Stewart-Peterson Market Commentary

Closing Commentary - September 25, 2018

Top Farmer Closing Commentary 9-25-18

CORN HIGHLIGHTS: Corn futures saw two-sided trade today before finishing with a positive tone on the day with the contracts up 1-3 cents. Front month Dec corn was up 1/4 cent to 3.63-3/4, while Mar was up 3-1/4 to 3.75-3/4. Dec corn futures posted their highest close since the September 12 USDA WASDE report, as prices have now rallied 21 cents off the most recent lows. Weather conditions across the Midwest are bringing support under corn futures as wet weather conditions are slowing harvest in many areas. In areas where harvest weather has been favorable, advanced maturity has this year's corn crop moving along quickly. In yesterday's Crop Ratings, the USDA posted this year's crop at 16% harvested, approximately 5% above the 5-year average. Despite harvest pressure with new bushels coming on board, corn markets stayed resilient in today's trade, but spillover support was coming from a strong open in the market. Corn futures are challenging the most recent topside channel, and today's close may give some potential breakout through that top of the most recent trading range of that downward formed channel.

SOYBEAN HIGHLIGHTS: The soybean complex was firmer today, with soybean futures trading 2-4 cents higher. Front month Nov beans were up 4-3/4 to 8.45-3/4, while Jan beans finished 4-1/2 cents higher to 8.59-3/4. Despite today's positive close, soybean futures finished the day well off of early session highs as the Nov contract traded nearly 15 cents higher to 8.58 for today's intra-day high. Early in the session, the oil world published a report of Chinese buyers looking to purchase Argentina soybeans for import, which in turn led to a projected 60-70 million bushel usage of U.S. beans to Argentina over the next few months. Like corn, beans are still being driven by the demand side of the equation, and at these depressed prices are prone to aggressive moves on favorable news. Though nothing is still concrete, at these price levels the demand side of the equation should stay firm. In addition, wet weather across portions of the Grain Belt may be limiting harvest, which helps add some buying support into the bean market. Strength in soybean meal and soybean oil markets also added some underlying support in today's trade.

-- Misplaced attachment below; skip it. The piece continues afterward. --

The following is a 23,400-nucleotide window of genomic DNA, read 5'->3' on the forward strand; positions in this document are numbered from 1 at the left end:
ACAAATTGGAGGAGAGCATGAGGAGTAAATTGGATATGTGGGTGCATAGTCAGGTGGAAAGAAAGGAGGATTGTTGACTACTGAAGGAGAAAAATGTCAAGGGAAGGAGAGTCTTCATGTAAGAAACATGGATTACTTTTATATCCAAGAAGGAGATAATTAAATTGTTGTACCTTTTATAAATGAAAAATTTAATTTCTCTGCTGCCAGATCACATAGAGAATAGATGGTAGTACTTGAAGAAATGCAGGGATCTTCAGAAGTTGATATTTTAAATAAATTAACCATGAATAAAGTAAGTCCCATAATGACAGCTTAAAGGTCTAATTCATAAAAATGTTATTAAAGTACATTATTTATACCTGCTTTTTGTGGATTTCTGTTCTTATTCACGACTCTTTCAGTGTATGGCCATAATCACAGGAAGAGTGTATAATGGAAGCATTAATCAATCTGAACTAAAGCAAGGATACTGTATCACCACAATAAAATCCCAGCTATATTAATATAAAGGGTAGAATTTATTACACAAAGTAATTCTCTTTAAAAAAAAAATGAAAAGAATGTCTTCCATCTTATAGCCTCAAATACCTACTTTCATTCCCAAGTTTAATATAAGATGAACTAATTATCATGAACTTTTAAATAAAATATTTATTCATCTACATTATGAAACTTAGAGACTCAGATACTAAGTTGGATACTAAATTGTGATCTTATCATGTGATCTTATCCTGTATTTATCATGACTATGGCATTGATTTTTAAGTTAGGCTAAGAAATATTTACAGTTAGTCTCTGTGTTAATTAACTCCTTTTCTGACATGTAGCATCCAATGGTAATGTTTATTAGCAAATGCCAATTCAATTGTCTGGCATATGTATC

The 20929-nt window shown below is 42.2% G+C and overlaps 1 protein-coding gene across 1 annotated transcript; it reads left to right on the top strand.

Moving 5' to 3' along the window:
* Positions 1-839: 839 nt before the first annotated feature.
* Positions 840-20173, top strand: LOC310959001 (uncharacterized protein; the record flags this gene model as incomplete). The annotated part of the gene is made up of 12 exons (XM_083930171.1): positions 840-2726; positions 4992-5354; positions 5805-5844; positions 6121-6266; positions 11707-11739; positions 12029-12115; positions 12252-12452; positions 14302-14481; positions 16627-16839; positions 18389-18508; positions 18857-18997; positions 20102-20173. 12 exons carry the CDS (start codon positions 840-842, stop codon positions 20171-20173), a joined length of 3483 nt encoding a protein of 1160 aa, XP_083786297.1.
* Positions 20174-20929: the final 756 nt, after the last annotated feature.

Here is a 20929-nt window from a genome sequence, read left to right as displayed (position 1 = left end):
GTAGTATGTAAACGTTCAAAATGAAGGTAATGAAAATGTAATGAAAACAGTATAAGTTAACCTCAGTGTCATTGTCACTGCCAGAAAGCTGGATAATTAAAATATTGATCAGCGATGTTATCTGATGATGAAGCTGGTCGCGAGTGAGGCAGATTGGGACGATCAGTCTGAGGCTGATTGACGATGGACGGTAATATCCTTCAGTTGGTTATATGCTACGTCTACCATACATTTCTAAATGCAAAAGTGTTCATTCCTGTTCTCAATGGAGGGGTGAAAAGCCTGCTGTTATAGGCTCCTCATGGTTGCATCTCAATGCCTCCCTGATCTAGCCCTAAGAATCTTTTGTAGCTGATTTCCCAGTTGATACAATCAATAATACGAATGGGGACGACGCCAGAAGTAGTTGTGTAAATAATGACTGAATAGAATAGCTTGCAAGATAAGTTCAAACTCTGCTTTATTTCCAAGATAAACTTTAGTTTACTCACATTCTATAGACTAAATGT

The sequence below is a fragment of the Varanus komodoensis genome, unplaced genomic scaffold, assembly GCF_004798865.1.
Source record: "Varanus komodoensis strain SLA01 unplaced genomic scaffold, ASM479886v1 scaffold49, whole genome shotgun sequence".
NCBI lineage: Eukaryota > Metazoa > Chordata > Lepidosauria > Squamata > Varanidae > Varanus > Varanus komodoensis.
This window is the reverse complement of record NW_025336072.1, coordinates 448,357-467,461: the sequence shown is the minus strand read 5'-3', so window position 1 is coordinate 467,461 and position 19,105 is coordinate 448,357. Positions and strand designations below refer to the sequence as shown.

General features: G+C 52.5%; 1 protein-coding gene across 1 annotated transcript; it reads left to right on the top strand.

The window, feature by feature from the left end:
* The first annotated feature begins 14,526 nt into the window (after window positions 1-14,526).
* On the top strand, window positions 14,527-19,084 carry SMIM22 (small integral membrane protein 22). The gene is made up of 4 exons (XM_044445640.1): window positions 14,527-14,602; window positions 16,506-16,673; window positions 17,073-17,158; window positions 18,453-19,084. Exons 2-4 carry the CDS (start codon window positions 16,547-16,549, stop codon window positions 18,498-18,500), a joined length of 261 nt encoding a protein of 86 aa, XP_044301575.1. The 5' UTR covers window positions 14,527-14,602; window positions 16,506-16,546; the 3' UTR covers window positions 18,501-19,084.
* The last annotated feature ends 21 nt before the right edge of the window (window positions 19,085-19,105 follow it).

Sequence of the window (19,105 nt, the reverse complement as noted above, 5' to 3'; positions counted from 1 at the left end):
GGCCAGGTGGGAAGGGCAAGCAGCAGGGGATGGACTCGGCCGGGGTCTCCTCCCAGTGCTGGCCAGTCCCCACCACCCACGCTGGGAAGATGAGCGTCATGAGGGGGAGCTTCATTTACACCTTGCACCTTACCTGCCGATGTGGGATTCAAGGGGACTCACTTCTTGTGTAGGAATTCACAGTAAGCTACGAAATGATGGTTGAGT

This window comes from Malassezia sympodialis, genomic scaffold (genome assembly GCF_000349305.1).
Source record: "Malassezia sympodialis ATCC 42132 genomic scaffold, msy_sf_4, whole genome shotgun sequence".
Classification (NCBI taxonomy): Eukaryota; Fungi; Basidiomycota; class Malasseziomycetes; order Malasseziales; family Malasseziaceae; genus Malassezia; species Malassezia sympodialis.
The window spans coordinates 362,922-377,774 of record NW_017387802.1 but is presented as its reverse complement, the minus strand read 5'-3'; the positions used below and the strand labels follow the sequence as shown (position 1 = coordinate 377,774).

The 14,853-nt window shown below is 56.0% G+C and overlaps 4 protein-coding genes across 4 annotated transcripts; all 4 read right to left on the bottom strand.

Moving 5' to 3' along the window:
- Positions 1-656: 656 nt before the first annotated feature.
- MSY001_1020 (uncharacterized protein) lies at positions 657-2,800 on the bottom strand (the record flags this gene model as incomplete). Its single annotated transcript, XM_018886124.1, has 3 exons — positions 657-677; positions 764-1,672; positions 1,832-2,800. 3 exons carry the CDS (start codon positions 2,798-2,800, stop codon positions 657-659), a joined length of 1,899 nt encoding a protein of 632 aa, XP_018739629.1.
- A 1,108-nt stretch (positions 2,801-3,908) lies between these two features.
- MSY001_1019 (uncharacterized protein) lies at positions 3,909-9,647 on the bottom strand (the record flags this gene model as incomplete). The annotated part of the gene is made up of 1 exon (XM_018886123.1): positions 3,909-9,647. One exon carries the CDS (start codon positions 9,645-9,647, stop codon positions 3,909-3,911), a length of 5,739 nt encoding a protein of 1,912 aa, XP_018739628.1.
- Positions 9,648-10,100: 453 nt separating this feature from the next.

WHEAT HIGHLIGHTS: Wheat futures were the lagger in grain markets today, as Chi wheat futures were 6-7 cents lower. Front month Dec was down 6-1/4 to 5.20-3/4, while the Mar contract was down 6 to 5.39-1/2. Weakness fell onto other wheat classes as KC hard red winter Dec contract was down 7 to 5.22, and Mpls spring wheat Dec contract was down 3 cents to 5.81-1/4. Wheat futures saw some additional long liquidation, but stayed range-bound overall in trade as the market cannot maintain the strength seen in the other grains today. With the move toward grain stocks numbers at the end of the week, U.S. wheat supplies are currently ample, and the U.S. is still struggling against other components for international trade. The U.S. dollar index may be near the bottom of its most recent trading range, but the potential of a firming dollar as we move toward Wednesday's expected Fed rate hike may help bring some of those sellers forward. Recently, the U.S. dollar has softened vs the Russian ruble which has helped allow U.S. exporters become more competitive at global market prices, as well as continued reductions of the Australian crop provides support underneath the market overall. With U.S. wheat supplies staying ample, at least in the short term, demand will be a key that is still lacking from the U.S. market. This may be a developing story in the weeks ahead, but currently, prices are failing to find any traction.